The opinion of the court was delivered by: John F. Keenan, United States District Judge.
Defendants Union Carbide Corporation ("UCC") and Warren Anderson ("Anderson") move pursuant to Rules 12(b)(1), 12(b)(6) and/or 56 of the Federal Rules of Civil Procedure to dismiss Counts 9 through 15 of the Amended Complaint.
For the reasons set forth below, defendants' motion is granted in its entirety.
On November 15, 1999, plaintiffs filed a class action complaint against defendants asserting claims under the Alien Tort Claims Act, 28 U.S.C. § 1350, for alleged human rights violations arising out of the Bhopal gas Disaster in India on December 2-3, 1984. See In re Union Carbide Corp. Gas Plant Disaster, 634 F. Supp. 842, 844 (1986). On January 4, 2000, plaintiffs amended their complaint to add claims under New York State common law for alleged environmental pollution in and around the Bhopal plant. On August 28, 2000, this Court granted defendants' motion to dismiss and/or for summary judgment and dismissed plaintiffs' Amended Complaint in its entirety. Bano v. Union Carbide Corp., No. 99 Civ. 11329, 2000 WL 1225789 (S.D.N.Y. Aug. 28, 2000).
The Second Circuit affirmed the dismissal of Counts 1 through 8 of the Amended Complaint alleging claims arising out of the Bhopal Disaster. Bano, et al. v. Union Carbide, et al., 273 F.3d 120, 122 (2d Cir. 2001). The Circuit Court remanded the state law environmental claims contained in Counts 9 through 15 of the Amended Complaint (the "environmental claims"). Id. at 122, 132-33. Those claims are the subject of this motion.
The Union Carbide India Limited ("UCIL") Bhopal plant began operations as a formulations plant in 1969 on land leased from the Indian State of Madhya Pradesh, comprising 88 acres. See Am. Compl. ¶ 77. UCIL was incorporated under Indian law and 50.9% of its stock was owned by the defendant corporation. In re Union Carbide Corp., 634 F. Supp. at 844. Pesticides were imported from Union Carbide in the United States and formulated in Bhopal into a saleable product. Am. Compl. ¶ 77. In 1979-1980, UCC decided to back-integrate the UCIL plant to manufacture pesticides. Defs.' Rule 56.1 Stat. ¶ 1. During the manufacture of pesticides, hazardous wastes were generated and dumped within the plant's premises. Three solar evaporation ponds located on the plant site were used for the disposal and treatment of chemical wastes. Id. ¶ 1.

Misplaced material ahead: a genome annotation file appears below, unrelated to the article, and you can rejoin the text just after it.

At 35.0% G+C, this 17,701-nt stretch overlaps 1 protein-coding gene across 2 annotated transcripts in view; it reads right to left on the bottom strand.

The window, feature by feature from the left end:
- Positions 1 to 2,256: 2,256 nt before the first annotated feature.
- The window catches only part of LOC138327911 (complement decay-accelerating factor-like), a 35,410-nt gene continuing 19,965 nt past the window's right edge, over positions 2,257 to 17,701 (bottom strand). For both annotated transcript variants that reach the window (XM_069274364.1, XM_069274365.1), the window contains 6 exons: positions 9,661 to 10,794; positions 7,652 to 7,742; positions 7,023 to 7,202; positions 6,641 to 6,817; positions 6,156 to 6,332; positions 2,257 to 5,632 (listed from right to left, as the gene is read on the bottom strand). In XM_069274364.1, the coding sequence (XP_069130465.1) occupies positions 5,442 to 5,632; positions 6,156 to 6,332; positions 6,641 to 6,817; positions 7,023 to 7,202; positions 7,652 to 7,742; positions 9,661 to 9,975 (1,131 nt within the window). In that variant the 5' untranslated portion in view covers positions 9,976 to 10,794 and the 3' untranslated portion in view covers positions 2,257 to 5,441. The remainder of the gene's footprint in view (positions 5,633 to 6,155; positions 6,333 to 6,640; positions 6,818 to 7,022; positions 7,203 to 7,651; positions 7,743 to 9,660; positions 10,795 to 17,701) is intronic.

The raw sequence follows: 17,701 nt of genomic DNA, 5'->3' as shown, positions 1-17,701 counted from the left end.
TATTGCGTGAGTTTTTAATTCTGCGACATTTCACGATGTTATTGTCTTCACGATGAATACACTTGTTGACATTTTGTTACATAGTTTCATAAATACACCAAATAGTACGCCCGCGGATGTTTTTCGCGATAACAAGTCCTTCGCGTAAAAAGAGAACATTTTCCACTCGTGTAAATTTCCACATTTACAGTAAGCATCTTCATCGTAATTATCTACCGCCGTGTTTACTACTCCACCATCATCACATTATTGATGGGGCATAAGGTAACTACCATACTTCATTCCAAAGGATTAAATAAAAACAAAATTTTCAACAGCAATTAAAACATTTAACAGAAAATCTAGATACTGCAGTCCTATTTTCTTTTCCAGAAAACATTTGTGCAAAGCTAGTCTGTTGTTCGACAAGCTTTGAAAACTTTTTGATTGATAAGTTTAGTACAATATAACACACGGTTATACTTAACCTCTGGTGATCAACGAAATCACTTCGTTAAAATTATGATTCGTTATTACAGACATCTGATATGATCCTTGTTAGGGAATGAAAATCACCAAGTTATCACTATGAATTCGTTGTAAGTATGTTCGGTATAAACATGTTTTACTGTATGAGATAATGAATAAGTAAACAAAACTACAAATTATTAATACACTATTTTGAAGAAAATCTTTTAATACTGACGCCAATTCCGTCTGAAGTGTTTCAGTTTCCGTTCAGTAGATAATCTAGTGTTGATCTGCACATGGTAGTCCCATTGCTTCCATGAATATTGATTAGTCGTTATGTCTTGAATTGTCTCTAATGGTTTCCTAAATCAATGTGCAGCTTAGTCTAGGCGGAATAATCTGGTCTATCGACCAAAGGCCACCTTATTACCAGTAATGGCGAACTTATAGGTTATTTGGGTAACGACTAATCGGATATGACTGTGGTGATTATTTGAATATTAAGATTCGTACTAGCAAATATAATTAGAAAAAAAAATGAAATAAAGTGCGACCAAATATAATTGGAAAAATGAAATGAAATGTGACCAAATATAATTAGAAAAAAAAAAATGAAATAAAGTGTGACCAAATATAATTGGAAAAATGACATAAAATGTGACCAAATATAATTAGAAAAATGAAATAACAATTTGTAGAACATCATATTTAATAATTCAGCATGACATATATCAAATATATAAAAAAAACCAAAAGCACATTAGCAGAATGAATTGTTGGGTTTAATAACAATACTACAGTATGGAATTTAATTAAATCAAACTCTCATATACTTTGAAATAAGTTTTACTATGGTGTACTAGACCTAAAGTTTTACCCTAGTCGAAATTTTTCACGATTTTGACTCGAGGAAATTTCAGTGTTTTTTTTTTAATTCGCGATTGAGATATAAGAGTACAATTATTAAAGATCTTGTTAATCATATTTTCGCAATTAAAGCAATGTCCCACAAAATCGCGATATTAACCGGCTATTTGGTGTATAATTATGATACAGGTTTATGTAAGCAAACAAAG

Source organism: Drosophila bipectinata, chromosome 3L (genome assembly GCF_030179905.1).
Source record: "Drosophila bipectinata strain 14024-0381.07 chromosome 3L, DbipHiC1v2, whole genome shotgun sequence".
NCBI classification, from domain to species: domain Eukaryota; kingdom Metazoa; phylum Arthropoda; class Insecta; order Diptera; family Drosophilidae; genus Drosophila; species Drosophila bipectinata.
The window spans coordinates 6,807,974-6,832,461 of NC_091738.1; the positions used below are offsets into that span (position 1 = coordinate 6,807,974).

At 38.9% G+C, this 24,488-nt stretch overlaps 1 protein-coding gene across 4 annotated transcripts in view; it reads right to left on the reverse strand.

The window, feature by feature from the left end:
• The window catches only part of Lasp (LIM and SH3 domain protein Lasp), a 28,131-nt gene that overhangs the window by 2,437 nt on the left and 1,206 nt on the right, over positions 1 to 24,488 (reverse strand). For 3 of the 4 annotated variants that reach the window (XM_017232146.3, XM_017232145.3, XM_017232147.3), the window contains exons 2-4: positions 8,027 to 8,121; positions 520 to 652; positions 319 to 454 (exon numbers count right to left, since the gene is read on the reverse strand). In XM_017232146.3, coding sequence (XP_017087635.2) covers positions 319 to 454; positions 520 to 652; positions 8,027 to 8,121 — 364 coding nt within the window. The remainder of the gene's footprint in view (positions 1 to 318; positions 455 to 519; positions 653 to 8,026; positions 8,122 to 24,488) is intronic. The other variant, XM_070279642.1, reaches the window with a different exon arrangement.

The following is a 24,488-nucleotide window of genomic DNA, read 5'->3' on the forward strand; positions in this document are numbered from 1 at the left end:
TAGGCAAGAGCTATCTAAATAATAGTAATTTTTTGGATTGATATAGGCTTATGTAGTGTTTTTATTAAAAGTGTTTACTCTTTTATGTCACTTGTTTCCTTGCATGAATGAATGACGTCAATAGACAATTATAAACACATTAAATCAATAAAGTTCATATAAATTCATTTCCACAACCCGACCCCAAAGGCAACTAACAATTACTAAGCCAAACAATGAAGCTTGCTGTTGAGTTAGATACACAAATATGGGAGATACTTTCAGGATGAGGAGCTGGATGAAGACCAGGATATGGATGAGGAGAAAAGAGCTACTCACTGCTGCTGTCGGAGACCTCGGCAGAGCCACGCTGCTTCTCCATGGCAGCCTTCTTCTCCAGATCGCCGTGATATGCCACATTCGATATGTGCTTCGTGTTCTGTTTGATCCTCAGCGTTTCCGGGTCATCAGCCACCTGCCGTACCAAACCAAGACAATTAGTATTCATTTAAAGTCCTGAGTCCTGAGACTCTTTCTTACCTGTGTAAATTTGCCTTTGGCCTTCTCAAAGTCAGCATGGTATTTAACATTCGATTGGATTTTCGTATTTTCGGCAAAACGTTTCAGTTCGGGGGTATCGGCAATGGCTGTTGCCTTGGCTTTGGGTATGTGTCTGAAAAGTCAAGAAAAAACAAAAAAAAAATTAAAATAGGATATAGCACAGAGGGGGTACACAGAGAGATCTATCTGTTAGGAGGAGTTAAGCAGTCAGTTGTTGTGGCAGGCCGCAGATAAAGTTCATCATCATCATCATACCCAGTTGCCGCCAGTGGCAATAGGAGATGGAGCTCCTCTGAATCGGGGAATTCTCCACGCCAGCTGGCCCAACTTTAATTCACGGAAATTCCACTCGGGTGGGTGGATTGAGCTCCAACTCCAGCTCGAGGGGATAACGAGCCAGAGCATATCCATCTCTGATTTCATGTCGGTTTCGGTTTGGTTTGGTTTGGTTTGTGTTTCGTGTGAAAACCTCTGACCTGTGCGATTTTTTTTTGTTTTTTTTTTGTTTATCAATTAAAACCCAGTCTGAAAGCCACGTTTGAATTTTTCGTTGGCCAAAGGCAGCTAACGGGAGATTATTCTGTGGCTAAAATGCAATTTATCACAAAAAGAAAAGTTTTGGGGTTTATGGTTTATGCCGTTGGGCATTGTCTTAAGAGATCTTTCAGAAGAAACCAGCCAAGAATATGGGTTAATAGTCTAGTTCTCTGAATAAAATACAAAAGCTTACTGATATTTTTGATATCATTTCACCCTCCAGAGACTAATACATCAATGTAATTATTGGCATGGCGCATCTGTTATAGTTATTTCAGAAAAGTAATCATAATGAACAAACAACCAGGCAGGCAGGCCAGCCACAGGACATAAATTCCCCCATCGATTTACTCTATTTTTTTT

On night of December 2-3, 1984, a deadly gas leak from UCC's facility killed thousands of people in Bhopal, India and maimed several thousand ("the Disaster"). Am. Compl. ¶ 50. Immediately after the Disaster, the UCIL plant was closed by order of the Indian government and placed under the control of the Indian Central Bureau of Investigation ("CBI"). Id. ¶ 2. The plant never resumed normal operations, and all activity at the site was closely monitored and controlled by the CBI, the Indian courts and the Madhya Pradesh Pollution Control Board. Id.; Krohley Decl. 5/6/02 ¶ 3.
In April 1990, the National Environmental Engineering Research Institute ("NEERI") produced a report finding that no groundwater contamination had been caused by the solar evaporation ponds. Am Compl. ¶ 4. The report concluded that: the soil within 2.5km of the solar evaporation ponds was not contaminated by the ponds; the water in the test wells outside the area of the ponds was within drinking water standards; the water quality of water tested within a 10km radius of the plant indicated no contamination from the ponds. See Krohley Decl. ¶ 4. The work recommended by the report was undertaken by UCIL and later completed by the renamed company under new ownership following the sale of Union Carbide's shares in UCIL. Id. ¶ 4.
On September 9, 1994, Union Carbide sold all of its UCIL shares to McLeod Russell (India) Limited. Id. ¶ 5. McLeod Russell renamed UCIL "Eveready Industries India Limited" ("EIIL"). Id. Following the sale, Union Carbide had no involvement in EIIL's continuing remediation work at the former UCIL plant site. Id.; Krohley Decl. ¶ 6.